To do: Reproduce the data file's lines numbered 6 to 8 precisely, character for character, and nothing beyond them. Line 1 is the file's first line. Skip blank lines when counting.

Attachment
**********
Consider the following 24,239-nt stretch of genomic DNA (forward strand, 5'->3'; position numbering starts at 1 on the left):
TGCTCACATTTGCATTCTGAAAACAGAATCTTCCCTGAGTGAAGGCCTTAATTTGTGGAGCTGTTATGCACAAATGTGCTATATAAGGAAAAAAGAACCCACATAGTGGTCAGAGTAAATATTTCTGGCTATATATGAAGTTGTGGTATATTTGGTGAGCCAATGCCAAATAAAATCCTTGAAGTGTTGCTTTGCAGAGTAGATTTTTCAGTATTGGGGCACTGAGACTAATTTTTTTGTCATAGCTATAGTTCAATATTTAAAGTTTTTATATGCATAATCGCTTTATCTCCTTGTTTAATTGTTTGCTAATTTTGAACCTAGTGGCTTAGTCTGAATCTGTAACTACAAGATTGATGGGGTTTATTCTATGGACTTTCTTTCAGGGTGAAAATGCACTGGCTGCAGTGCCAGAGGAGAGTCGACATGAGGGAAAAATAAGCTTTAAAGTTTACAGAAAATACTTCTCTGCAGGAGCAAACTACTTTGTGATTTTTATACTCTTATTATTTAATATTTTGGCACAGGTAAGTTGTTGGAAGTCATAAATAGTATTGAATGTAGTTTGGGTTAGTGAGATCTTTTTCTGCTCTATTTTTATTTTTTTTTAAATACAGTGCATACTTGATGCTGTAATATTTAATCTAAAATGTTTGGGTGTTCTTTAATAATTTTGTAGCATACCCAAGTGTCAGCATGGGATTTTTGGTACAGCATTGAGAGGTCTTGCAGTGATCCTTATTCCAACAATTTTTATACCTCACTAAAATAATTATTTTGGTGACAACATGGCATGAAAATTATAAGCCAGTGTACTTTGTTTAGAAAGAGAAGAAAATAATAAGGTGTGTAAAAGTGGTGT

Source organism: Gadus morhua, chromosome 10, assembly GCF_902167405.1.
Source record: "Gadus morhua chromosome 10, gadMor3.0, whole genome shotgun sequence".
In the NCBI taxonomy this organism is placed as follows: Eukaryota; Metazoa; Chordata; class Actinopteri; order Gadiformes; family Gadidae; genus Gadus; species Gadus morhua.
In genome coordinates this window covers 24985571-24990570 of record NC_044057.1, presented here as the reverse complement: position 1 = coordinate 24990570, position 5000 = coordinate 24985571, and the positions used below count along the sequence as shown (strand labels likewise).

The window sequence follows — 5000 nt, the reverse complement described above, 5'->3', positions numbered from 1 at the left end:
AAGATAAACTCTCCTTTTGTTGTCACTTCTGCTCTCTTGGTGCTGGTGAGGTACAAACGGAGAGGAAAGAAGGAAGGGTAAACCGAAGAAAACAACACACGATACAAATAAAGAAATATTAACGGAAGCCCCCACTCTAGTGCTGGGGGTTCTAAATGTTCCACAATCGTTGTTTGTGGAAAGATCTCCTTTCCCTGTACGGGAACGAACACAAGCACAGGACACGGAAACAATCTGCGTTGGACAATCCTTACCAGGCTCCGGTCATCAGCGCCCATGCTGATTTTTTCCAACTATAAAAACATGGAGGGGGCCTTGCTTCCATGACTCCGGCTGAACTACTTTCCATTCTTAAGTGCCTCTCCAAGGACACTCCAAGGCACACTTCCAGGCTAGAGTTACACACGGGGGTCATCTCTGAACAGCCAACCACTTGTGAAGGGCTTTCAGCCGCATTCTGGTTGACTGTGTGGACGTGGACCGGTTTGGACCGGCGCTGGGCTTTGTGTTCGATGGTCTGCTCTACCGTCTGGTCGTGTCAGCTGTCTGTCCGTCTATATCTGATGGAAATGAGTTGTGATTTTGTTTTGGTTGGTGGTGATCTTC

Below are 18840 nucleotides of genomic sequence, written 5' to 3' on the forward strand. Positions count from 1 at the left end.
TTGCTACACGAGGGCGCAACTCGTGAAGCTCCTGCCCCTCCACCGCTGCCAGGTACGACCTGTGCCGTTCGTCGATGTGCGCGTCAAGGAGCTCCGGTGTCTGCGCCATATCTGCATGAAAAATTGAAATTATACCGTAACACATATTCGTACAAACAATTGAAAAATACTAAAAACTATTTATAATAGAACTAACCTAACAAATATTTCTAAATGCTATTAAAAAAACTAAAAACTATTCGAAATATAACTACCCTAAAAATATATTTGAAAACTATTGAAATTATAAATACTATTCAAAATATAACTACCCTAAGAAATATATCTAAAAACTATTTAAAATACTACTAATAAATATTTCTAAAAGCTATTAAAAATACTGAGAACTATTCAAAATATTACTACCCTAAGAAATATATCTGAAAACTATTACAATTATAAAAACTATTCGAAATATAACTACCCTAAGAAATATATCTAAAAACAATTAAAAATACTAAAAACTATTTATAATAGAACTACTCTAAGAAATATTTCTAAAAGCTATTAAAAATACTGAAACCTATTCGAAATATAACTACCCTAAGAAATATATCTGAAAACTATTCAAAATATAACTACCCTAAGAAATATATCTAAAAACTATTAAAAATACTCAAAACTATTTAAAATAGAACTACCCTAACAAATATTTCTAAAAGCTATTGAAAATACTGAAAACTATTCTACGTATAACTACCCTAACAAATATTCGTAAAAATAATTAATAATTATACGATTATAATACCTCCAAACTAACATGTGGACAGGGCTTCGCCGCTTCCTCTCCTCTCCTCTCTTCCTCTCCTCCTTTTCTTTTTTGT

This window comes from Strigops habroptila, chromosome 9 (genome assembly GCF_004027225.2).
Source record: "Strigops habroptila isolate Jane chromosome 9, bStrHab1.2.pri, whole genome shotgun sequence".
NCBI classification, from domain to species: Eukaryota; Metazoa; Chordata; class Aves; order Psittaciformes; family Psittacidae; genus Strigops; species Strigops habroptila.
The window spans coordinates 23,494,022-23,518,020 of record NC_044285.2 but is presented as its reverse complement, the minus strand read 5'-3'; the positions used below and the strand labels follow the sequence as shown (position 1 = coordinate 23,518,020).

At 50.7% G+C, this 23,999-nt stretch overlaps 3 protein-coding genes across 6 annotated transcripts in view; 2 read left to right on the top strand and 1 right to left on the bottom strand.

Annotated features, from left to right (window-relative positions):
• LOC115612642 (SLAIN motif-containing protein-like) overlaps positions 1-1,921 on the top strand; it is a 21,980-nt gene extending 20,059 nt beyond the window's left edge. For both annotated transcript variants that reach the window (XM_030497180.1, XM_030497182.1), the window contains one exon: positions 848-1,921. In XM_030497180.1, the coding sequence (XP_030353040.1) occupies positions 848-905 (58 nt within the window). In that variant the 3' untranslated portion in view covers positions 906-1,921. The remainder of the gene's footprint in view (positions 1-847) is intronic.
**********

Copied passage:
In genome coordinates this window covers 24985571-24990570 of record NC_044057.1, presented here as the reverse complement: position 1 = coordinate 24990570, position 5000 = coordinate 24985571, and the positions used below count along the sequence as shown (strand labels likewise).

The window sequence follows — 5000 nt, the reverse complement described above, 5'->3', positions numbered from 1 at the left end:
AAGATAAACTCTCCTTTTGTTGTCACTTCTGCTCTCTTGGTGCTGGTGAGGTACAAACGGAGAGGAAAGAAGGAAGGGTAAACCGAAGAAAACAACACACGATACAAATAAAGAAATATTAACGGAAGCCCCCACTCTAGTGCTGGGGGTTCTAAATGTTCCACAATCGTTGTTTGTGGAAAGATCTCCTTTCCCTGTACGGGAACGAACACAAGCACAGGACACGGAAACAATCTGCGTTGGACAATCCTTACCAGGCTCCGGTCATCAGCGCCCATGCTGATTTTTTCCAACTATAAAAACATGGAGGGGGCCTTGCTTCCATGACTCCGGCTGAACTACTTTCCATTCTTAAGTGCCTCTCCAAGGACACTCCAAGGCACACTTCCAGGCTAGAGTTACACACGGGGGTCATCTCTGAACAGCCAACCACTTGTGAAGGGCTTTCAGCCGCATTCTGGTTGACTGTGTGGACGTGGACCGGTTTGGACCGGCGCTGGGCTTTGTGTTCGATGGTCTGCTCTACCGTCTGGTCGTGTCAGCTGTCTGTCCGTCTATATCTGATGGAAATGAGTTGTGATTTTGTTTTGGTTGGTGGTGATCTTC